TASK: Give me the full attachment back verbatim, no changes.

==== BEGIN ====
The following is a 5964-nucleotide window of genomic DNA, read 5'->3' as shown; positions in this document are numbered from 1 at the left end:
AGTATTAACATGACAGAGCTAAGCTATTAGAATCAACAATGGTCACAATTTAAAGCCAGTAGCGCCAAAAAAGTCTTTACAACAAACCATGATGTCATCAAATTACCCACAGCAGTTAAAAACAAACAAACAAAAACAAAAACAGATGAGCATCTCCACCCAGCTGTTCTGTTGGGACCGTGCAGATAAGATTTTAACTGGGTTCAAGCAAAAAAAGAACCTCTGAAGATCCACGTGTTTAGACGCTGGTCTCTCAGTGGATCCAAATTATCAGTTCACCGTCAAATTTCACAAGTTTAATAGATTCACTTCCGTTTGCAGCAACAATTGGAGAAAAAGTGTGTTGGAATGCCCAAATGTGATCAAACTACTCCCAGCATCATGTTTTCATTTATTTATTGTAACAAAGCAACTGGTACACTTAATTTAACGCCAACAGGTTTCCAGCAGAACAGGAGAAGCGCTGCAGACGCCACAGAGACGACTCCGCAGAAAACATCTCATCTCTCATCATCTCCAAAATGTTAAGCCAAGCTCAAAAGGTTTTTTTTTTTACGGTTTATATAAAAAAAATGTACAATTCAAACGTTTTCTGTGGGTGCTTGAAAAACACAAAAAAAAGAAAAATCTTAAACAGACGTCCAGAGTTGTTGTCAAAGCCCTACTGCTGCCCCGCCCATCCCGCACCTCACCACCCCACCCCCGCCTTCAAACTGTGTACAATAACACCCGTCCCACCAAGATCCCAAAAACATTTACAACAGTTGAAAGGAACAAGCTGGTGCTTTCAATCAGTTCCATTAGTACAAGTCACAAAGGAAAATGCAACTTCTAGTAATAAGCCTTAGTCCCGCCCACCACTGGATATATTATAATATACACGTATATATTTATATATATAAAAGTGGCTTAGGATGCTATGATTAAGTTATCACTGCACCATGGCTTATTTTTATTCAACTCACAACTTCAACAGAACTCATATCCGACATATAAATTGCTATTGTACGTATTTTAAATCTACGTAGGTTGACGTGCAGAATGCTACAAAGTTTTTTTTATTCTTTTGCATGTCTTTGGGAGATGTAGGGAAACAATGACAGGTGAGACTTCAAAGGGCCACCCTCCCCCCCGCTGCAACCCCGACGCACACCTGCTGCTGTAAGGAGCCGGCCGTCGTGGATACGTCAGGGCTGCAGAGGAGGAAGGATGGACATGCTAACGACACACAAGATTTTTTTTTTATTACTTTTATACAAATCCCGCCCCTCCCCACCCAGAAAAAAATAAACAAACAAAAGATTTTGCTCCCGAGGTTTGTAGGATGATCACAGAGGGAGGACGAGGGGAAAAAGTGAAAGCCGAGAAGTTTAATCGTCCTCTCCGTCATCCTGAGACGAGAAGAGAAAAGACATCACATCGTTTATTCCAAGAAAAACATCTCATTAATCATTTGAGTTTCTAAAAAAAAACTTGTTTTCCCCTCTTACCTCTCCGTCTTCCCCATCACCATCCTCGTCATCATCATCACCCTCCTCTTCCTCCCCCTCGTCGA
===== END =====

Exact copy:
The following is a 5964-nucleotide window of genomic DNA, read 5'->3' as shown; positions in this document are numbered from 1 at the left end:
AGTATTAACATGACAGAGCTAAGCTATTAGAATCAACAATGGTCACAATTTAAAGCCAGTAGCGCCAAAAAAGTCTTTACAACAAACCATGATGTCATCAAATTACCCACAGCAGTTAAAAACAAACAAACAAAAACAAAAACAGATGAGCATCTCCACCCAGCTGTTCTGTTGGGACCGTGCAGATAAGATTTTAACTGGGTTCAAGCAAAAAAAGAACCTCTGAAGATCCACGTGTTTAGACGCTGGTCTCTCAGTGGATCCAAATTATCAGTTCACCGTCAAATTTCACAAGTTTAATAGATTCACTTCCGTTTGCAGCAACAATTGGAGAAAAAGTGTGTTGGAATGCCCAAATGTGATCAAACTACTCCCAGCATCATGTTTTCATTTATTTATTGTAACAAAGCAACTGGTACACTTAATTTAACGCCAACAGGTTTCCAGCAGAACAGGAGAAGCGCTGCAGACGCCACAGAGACGACTCCGCAGAAAACATCTCATCTCTCATCATCTCCAAAATGTTAAGCCAAGCTCAAAAGGTTTTTTTTTTTACGGTTTATATAAAAAAAATGTACAATTCAAACGTTTTCTGTGGGTGCTTGAAAAACACAAAAAAAAGAAAAATCTTAAACAGACGTCCAGAGTTGTTGTCAAAGCCCTACTGCTGCCCCGCCCATCCCGCACCTCACCACCCCACCCCCGCCTTCAAACTGTGTACAATAACACCCGTCCCACCAAGATCCCAAAAACATTTACAACAGTTGAAAGGAACAAGCTGGTGCTTTCAATCAGTTCCATTAGTACAAGTCACAAAGGAAAATGCAACTTCTAGTAATAAGCCTTAGTCCCGCCCACCACTGGATATATTATAATATACACGTATATATTTATATATATAAAAGTGGCTTAGGATGCTATGATTAAGTTATCACTGCACCATGGCTTATTTTTATTCAACTCACAACTTCAACAGAACTCATATCCGACATATAAATTGCTATTGTACGTATTTTAAATCTACGTAGGTTGACGTGCAGAATGCTACAAAGTTTTTTTTATTCTTTTGCATGTCTTTGGGAGATGTAGGGAAACAATGACAGGTGAGACTTCAAAGGGCCACCCTCCCCCCCGCTGCAACCCCGACGCACACCTGCTGCTGTAAGGAGCCGGCCGTCGTGGATACGTCAGGGCTGCAGAGGAGGAAGGATGGACATGCTAACGACACACAAGATTTTTTTTTTATTACTTTTATACAAATCCCGCCCCTCCCCACCCAGAAAAAAATAAACAAACAAAAGATTTTGCTCCCGAGGTTTGTAGGATGATCACAGAGGGAGGACGAGGGGAAAAAGTGAAAGCCGAGAAGTTTAATCGTCCTCTCCGTCATCCTGAGACGAGAAGAGAAAAGACATCACATCGTTTATTCCAAGAAAAACATCTCATTAATCATTTGAGTTTCTAAAAAAAAACTTGTTTTCCCCTCTTACCTCTCCGTCTTCCCCATCACCATCCTCGTCATCATCATCACCCTCCTCTTCCTCCCCCTCGTCGA